Multiple rib fracture was defined as breakage of 3 or more ribs, and flail chest was a traumatic condition in which there are three or more contiguous ribs with fractures in two or more places [9]. Sepsis was diagnosed when patients met all of the following criteria: clinical evidence of infection, body temperature above 38.5°C or below 36.5°C, and leukocyte count greater than 10 × 109/l or less than 4 × 109/l. MODS is usually defined as a Marshall score of 4 or more for at least 2 consecutive days [10]. Stricter definition of MODS as a Marshall score of 6 or more was used in this study. Scores for MODS were calculated as the sum of the simultaneously obtained individual organ scores during the first week of ICU stay [11]. The bloodstream infections were diagnosed according to the isolation of a predominant organism from blood cultures obtained under sterile conditions.

Clinical data collection

Data, including demographic characteristics, medical histories, mechanism of injury, injury diagnoses, injury severity score (ISS), chest abbreviated injury score (AISchest), management, and clinical course, were collected by a structured patient interview. Determination of ISS and AIS were performed by independent evaluators according to the Abbreviated Injury Scale 2005 [12]. The traumatic patients were stratified into two groups according to ISS: higher injury severity scores (ISS 20 or more) group and lower injury severity scores (ISS 20 or less) group. Alternatively, patients were divided into sepsis group and non-sepsis group according to development of sepsis, or MODS group and non-MODS group based on the MODS score. The quality of life health survey (using the Chinese version of Short Form [SF 36]) was taken 12 months after injury.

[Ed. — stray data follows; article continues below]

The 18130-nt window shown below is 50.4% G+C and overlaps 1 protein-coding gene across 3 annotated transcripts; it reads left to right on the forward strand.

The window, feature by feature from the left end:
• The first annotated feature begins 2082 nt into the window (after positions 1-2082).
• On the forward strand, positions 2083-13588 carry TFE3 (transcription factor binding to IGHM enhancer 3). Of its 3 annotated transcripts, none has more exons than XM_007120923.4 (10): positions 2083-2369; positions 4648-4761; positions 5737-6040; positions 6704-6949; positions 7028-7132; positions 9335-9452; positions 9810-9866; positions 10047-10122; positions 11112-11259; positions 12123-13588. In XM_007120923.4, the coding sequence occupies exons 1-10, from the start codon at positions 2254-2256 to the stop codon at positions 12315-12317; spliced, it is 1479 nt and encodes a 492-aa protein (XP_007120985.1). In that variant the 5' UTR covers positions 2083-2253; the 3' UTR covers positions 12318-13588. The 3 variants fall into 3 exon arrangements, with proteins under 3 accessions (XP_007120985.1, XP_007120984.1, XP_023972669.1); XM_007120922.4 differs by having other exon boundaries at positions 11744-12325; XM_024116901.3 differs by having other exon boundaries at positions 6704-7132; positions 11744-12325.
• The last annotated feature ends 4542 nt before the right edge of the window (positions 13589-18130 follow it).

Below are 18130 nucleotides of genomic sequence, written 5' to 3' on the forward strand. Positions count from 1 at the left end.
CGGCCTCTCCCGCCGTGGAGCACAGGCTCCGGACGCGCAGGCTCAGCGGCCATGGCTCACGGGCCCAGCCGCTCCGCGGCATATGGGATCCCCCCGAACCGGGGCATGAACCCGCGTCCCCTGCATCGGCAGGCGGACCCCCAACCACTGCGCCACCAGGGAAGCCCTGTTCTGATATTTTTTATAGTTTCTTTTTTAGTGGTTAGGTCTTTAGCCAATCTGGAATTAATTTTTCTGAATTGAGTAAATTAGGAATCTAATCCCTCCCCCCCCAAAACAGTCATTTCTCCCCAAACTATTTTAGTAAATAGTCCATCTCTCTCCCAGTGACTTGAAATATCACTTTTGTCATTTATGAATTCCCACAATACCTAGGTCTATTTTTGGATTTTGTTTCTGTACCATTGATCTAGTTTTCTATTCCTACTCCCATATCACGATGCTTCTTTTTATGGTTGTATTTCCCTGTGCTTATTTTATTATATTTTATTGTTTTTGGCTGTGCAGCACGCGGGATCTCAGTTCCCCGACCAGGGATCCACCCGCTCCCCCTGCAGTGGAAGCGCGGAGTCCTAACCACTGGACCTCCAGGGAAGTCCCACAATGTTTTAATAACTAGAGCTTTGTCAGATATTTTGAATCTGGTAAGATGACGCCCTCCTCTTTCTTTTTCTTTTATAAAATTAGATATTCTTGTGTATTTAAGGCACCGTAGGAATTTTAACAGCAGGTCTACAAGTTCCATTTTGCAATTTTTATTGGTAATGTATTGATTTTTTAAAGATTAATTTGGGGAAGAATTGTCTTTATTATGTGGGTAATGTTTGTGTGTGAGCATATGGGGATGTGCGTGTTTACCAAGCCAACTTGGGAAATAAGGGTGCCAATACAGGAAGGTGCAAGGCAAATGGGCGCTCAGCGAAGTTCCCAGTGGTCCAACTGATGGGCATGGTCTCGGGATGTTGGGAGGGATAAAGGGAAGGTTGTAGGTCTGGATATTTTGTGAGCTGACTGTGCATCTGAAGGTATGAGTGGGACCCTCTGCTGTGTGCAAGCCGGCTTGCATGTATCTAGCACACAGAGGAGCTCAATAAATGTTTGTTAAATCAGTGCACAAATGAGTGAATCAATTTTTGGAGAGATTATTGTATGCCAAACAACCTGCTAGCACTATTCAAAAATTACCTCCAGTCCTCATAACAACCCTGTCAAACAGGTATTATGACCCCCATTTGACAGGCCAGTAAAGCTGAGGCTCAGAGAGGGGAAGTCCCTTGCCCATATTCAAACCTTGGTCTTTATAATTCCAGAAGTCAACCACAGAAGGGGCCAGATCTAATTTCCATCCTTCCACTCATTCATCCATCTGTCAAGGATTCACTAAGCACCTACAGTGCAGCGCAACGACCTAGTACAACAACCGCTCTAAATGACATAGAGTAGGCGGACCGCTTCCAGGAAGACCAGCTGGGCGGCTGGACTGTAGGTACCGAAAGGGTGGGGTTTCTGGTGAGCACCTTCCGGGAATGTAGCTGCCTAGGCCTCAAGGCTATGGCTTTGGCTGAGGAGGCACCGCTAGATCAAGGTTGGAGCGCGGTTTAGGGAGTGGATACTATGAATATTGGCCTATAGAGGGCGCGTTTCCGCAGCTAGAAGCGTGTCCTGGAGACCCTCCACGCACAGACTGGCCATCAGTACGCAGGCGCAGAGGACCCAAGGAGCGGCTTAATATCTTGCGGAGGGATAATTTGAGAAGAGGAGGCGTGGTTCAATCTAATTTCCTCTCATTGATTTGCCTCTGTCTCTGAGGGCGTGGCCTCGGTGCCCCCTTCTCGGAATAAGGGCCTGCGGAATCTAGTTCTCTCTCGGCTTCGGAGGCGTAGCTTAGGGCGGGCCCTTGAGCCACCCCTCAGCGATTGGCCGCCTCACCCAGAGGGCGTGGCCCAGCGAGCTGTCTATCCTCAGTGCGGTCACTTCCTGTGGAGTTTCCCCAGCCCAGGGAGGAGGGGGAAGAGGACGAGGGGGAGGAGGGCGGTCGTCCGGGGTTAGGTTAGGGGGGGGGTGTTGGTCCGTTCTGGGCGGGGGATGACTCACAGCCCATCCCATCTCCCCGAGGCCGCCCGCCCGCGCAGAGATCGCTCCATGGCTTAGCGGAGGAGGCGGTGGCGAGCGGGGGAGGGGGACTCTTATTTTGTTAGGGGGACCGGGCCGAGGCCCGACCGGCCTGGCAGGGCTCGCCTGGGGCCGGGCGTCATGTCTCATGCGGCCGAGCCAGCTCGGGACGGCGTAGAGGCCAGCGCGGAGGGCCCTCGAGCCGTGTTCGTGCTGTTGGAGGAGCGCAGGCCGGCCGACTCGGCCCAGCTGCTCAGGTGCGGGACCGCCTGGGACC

Blood sample collection

Venous peripheral blood was drawn from patients on post-trauma days 1, 3, 5 and 7. Samples were collected in potassium ethylenediamine tetra-acetic acid (EDTA) coated bottles, and were centrifuged at 5,000 g for 5 minutes to remove the cellular components. The plasma obtained was stored at −80°C for longer term storage.

Samples assay

The plasma samples were tested for HMGB1 levels by enzyme-linked immunosorbent assay (ELISA), using a commercially available human HMGB1 ELISA kit (USCN Life Sciences, Wuhan, Hubei, China), and according to the manufacturer’s instruction. The minimum detectable level of HMGB1 was 12 pg/ml. The dilution curve of the plasma samples was parallel to the standard dilution curve.

Statistical analysis

Differences between groups were evaluated by Student t test for continuous variables and by χ 2 test or Fisher exact for categorical variables. Logistic regressions were used as odds ratios (ORs) with 95% CI adjusting for HMGB1 levels, ISS, pneumo/hemomediastinum, and tracheotomy. All statistical tests were two sided, and P value < 0.05 was considered statistically significant. Statistical analyses were performed using SPSS 16.0 (SPSS, Chicago, Illinois, USA).